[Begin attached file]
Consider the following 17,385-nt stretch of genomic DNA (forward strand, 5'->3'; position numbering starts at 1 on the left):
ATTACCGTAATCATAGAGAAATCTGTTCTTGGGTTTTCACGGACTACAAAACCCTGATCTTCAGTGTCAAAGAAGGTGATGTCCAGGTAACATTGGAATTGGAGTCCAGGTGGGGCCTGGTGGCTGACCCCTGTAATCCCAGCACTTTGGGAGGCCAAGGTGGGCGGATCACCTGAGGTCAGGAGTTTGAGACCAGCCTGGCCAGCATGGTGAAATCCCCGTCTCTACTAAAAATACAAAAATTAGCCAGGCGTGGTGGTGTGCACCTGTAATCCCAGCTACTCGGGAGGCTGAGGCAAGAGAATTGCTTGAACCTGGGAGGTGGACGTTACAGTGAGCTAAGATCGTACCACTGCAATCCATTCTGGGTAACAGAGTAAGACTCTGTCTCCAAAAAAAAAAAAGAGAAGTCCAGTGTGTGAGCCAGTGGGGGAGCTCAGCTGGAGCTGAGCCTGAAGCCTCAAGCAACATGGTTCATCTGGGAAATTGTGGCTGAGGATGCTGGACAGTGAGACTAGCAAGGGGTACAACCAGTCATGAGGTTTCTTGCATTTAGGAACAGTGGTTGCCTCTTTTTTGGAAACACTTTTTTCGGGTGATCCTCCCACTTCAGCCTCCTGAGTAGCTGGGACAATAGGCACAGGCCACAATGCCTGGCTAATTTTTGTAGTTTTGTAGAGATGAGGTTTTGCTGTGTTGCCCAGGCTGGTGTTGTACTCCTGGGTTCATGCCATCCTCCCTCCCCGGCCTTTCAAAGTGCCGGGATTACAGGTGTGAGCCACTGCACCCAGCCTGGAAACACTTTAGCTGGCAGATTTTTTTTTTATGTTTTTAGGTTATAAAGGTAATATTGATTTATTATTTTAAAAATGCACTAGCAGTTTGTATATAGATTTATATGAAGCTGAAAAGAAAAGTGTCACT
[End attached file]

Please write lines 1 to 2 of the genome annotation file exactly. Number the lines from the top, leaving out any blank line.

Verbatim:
Consider the following 17,385-nt stretch of genomic DNA (forward strand, 5'->3'; position numbering starts at 1 on the left):
ATTACCGTAATCATAGAGAAATCTGTTCTTGGGTTTTCACGGACTACAAAACCCTGATCTTCAGTGTCAAAGAAGGTGATGTCCAGGTAACATTGGAATTGGAGTCCAGGTGGGGCCTGGTGGCTGACCCCTGTAATCCCAGCACTTTGGGAGGCCAAGGTGGGCGGATCACCTGAGGTCAGGAGTTTGAGACCAGCCTGGCCAGCATGGTGAAATCCCCGTCTCTACTAAAAATACAAAAATTAGCCAGGCGTGGTGGTGTGCACCTGTAATCCCAGCTACTCGGGAGGCTGAGGCAAGAGAATTGCTTGAACCTGGGAGGTGGACGTTACAGTGAGCTAAGATCGTACCACTGCAATCCATTCTGGGTAACAGAGTAAGACTCTGTCTCCAAAAAAAAAAAAGAGAAGTCCAGTGTGTGAGCCAGTGGGGGAGCTCAGCTGGAGCTGAGCCTGAAGCCTCAAGCAACATGGTTCATCTGGGAAATTGTGGCTGAGGATGCTGGACAGTGAGACTAGCAAGGGGTACAACCAGTCATGAGGTTTCTTGCATTTAGGAACAGTGGTTGCCTCTTTTTTGGAAACACTTTTTTCGGGTGATCCTCCCACTTCAGCCTCCTGAGTAGCTGGGACAATAGGCACAGGCCACAATGCCTGGCTAATTTTTGTAGTTTTGTAGAGATGAGGTTTTGCTGTGTTGCCCAGGCTGGTGTTGTACTCCTGGGTTCATGCCATCCTCCCTCCCCGGCCTTTCAAAGTGCCGGGATTACAGGTGTGAGCCACTGCACCCAGCCTGGAAACACTTTAGCTGGCAGATTTTTTTTTTATGTTTTTAGGTTATAAAGGTAATATTGATTTATTATTTTAAAAATGCACTAGCAGTTTGTATATAGATTTATATGAAGCTGAAAAGAAAAGTGTCACT